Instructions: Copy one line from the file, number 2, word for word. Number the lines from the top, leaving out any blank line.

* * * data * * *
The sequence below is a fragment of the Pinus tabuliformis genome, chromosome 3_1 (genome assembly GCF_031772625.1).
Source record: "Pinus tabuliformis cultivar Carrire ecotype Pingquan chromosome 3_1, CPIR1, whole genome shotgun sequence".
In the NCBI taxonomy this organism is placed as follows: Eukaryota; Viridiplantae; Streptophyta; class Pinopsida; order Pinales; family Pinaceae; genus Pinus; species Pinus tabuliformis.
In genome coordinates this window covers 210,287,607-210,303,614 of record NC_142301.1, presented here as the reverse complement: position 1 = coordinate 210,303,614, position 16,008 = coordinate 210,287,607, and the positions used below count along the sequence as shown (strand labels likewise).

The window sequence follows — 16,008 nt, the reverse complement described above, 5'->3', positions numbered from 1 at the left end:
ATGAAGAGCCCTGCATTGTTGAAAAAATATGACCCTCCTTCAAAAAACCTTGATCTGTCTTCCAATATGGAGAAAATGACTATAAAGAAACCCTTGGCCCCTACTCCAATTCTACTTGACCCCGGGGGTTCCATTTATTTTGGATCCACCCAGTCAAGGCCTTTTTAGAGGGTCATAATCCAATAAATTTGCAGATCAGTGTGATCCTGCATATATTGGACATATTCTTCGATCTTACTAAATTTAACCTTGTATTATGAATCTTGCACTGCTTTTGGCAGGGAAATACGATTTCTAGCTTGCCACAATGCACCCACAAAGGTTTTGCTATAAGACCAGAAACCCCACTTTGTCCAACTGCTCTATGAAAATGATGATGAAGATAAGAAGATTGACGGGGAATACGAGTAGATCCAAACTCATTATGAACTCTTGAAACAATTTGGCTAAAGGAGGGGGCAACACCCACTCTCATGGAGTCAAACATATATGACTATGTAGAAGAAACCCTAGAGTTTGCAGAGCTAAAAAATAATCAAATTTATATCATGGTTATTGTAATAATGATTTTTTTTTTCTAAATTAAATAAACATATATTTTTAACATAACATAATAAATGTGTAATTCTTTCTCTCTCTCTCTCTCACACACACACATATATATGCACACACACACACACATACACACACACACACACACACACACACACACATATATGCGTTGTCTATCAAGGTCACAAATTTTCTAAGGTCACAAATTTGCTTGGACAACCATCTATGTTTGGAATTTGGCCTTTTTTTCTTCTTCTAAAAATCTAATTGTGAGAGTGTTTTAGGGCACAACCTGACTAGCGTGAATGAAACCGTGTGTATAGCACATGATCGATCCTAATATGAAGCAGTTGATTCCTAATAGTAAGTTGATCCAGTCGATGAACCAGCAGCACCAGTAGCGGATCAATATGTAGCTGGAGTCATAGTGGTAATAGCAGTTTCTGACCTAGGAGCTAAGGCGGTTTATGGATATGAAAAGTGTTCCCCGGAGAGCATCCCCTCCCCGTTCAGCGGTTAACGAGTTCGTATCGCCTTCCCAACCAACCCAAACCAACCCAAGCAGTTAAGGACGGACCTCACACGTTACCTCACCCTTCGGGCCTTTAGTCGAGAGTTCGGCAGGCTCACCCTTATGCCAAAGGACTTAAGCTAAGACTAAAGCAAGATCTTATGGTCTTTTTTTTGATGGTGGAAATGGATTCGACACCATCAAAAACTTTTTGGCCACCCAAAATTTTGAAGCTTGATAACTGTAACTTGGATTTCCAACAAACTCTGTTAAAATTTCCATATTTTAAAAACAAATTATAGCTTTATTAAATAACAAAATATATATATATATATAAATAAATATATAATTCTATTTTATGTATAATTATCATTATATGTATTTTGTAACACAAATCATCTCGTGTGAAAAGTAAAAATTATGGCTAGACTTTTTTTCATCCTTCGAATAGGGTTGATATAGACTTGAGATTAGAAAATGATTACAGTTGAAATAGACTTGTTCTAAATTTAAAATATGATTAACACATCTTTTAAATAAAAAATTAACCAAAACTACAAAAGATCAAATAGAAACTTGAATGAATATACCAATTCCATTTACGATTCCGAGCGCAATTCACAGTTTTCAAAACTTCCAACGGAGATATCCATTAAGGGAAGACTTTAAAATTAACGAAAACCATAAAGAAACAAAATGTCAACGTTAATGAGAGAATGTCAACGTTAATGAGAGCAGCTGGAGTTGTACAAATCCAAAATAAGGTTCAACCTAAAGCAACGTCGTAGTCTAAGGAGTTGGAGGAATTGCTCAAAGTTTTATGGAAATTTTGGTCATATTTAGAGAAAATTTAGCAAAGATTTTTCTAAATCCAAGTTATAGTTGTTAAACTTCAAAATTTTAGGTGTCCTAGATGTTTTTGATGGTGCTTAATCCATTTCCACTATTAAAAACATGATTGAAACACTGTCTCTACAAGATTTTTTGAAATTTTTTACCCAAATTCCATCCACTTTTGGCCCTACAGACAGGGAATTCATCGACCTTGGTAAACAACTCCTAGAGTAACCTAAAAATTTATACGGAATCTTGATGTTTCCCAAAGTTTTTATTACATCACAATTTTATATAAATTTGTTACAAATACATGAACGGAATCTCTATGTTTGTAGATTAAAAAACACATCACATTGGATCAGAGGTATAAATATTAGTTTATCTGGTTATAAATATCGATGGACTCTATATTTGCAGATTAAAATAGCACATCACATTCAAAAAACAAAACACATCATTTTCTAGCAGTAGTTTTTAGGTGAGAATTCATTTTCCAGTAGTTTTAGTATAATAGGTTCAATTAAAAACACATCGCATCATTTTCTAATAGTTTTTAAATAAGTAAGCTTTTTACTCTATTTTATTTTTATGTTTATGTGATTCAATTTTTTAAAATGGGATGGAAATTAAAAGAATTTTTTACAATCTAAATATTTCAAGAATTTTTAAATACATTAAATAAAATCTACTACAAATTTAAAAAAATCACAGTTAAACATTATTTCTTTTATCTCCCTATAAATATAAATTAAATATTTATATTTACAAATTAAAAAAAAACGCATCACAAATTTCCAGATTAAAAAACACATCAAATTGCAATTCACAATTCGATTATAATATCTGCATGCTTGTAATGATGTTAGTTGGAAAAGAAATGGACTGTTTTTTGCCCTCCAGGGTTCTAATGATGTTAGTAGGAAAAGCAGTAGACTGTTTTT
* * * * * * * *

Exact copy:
Source record: "Pinus tabuliformis cultivar Carrire ecotype Pingquan chromosome 3_1, CPIR1, whole genome shotgun sequence".